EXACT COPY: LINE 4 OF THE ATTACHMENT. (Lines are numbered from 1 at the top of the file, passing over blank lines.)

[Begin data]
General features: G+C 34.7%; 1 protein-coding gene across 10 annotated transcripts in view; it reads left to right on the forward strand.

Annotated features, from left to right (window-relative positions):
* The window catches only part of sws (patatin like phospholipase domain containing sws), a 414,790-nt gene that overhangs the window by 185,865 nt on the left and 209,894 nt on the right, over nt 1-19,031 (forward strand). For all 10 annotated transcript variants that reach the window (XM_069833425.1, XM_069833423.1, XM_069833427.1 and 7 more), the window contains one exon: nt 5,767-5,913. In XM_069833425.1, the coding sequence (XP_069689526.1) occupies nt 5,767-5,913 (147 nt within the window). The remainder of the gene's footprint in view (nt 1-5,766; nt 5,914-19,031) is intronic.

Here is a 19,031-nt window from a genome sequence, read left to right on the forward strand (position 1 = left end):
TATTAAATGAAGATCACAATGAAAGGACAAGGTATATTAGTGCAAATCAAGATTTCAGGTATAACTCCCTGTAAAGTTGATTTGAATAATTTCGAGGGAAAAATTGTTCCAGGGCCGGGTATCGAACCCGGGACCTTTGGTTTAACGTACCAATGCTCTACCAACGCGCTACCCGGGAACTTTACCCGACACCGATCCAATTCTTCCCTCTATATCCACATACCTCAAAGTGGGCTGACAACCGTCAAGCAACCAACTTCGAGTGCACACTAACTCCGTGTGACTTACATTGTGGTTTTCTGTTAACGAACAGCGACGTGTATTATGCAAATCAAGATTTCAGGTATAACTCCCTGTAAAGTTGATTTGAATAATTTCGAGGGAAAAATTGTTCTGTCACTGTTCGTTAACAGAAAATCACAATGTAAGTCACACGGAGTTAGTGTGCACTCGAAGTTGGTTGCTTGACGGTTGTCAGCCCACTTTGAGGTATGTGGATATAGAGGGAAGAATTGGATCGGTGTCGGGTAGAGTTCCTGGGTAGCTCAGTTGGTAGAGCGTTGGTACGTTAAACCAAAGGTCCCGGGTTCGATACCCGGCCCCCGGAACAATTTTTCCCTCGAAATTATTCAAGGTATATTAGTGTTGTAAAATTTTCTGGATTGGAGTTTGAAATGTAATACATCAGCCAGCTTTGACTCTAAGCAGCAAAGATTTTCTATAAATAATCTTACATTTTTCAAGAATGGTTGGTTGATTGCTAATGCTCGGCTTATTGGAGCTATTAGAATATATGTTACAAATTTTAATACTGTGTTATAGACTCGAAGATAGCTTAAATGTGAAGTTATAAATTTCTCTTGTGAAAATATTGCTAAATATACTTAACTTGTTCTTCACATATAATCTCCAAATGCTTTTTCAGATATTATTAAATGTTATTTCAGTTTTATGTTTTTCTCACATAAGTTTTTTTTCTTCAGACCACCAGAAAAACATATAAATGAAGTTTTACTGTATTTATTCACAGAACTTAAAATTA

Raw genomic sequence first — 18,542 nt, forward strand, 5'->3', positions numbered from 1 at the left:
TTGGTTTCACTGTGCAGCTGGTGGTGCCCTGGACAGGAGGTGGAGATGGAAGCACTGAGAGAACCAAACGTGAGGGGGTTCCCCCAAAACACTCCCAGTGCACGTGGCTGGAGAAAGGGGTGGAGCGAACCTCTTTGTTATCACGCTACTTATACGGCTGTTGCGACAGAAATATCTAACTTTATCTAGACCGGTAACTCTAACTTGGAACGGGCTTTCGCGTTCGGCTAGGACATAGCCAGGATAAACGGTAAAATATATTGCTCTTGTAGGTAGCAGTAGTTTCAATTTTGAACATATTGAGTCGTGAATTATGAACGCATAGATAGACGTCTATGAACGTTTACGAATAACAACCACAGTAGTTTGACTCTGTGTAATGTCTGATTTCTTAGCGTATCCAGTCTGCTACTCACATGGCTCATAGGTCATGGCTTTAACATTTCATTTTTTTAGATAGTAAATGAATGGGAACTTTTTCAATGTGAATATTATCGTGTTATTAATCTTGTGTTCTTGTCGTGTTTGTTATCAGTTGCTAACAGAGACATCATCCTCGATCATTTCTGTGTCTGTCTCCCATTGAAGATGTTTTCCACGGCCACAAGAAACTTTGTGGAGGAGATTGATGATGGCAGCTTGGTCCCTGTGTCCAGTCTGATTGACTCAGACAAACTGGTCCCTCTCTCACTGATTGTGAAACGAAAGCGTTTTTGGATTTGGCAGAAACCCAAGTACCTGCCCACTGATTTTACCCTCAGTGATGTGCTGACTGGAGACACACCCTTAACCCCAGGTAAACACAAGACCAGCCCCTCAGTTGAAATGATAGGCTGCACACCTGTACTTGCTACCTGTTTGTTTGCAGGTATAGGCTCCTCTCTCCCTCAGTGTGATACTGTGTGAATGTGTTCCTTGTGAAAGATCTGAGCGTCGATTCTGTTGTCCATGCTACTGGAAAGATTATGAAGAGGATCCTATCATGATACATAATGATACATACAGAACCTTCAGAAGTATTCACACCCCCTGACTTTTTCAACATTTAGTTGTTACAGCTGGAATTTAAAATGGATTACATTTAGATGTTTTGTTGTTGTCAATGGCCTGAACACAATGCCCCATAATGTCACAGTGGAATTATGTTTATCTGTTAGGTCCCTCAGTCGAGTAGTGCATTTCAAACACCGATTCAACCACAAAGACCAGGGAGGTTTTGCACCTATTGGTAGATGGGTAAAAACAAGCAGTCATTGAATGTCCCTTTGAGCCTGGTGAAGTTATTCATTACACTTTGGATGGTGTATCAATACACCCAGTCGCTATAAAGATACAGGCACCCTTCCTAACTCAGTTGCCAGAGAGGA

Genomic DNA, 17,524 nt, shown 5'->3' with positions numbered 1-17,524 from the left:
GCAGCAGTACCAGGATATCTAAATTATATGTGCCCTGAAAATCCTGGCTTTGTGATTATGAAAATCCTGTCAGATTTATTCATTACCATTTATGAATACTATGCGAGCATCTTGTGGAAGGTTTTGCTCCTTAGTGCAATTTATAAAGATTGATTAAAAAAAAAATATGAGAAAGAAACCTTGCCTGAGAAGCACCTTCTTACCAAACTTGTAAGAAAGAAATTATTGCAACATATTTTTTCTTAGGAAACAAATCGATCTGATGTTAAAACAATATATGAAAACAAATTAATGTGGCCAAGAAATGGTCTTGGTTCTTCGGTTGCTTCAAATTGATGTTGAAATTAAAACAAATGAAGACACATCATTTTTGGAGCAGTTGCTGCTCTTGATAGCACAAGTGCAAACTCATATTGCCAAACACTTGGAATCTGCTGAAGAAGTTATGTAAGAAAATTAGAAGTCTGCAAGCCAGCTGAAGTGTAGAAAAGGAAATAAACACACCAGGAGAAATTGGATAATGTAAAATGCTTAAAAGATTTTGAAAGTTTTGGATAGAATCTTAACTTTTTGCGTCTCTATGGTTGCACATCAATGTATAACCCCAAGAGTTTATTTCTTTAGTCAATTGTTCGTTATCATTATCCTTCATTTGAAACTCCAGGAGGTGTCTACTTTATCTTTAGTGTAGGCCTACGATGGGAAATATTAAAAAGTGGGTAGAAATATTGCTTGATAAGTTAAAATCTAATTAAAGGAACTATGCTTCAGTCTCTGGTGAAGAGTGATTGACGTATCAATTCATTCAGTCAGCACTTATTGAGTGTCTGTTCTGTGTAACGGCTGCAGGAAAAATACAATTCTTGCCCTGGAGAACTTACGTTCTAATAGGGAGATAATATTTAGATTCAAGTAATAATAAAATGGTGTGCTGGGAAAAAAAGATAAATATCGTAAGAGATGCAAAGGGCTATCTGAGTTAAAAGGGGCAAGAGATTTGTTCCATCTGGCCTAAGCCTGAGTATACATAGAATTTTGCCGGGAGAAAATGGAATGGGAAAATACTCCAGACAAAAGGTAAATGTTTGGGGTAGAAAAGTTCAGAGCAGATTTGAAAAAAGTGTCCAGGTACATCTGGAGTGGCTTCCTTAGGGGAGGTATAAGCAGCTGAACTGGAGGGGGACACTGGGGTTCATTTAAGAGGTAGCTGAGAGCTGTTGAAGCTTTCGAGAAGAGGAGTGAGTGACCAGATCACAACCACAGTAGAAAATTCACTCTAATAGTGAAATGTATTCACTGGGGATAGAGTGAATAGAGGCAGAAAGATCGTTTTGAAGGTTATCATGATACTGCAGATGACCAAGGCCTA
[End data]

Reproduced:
Here is a 19,031-nt window from a genome sequence, read left to right on the forward strand (position 1 = left end):